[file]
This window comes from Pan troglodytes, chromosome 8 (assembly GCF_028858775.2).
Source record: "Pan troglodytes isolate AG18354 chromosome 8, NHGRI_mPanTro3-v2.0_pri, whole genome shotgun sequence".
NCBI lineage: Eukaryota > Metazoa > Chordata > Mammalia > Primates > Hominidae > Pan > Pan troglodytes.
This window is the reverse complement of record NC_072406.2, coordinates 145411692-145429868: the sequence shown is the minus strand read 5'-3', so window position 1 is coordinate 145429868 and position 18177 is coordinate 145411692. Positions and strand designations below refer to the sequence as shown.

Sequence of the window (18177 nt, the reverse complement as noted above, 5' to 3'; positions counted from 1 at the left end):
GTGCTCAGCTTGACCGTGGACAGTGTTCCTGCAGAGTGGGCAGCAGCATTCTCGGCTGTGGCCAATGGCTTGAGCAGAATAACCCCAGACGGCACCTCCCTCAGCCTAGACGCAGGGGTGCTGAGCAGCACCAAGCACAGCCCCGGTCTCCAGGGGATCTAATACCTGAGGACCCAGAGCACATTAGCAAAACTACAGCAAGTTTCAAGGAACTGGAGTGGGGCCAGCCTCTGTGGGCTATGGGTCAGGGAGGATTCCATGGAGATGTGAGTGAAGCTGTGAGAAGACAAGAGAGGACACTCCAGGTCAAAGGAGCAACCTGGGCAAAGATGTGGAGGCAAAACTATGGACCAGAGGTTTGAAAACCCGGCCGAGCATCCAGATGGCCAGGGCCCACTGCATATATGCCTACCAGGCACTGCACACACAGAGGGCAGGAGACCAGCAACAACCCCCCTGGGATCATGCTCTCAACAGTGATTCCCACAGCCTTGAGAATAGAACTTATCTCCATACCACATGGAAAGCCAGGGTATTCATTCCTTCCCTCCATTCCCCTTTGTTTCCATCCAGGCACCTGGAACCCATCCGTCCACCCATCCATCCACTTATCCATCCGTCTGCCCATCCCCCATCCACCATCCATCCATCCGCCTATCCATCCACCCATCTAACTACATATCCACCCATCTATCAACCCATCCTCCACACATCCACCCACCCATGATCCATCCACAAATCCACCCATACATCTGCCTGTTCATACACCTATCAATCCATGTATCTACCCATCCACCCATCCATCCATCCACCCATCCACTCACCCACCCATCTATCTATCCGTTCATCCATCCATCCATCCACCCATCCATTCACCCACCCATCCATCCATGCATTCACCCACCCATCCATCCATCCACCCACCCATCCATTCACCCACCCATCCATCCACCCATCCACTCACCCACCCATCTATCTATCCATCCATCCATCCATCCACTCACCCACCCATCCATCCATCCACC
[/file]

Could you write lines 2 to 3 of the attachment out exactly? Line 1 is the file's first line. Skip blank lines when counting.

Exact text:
Source record: "Pan troglodytes isolate AG18354 chromosome 8, NHGRI_mPanTro3-v2.0_pri, whole genome shotgun sequence".
NCBI lineage: Eukaryota > Metazoa > Chordata > Mammalia > Primates > Hominidae > Pan > Pan troglodytes.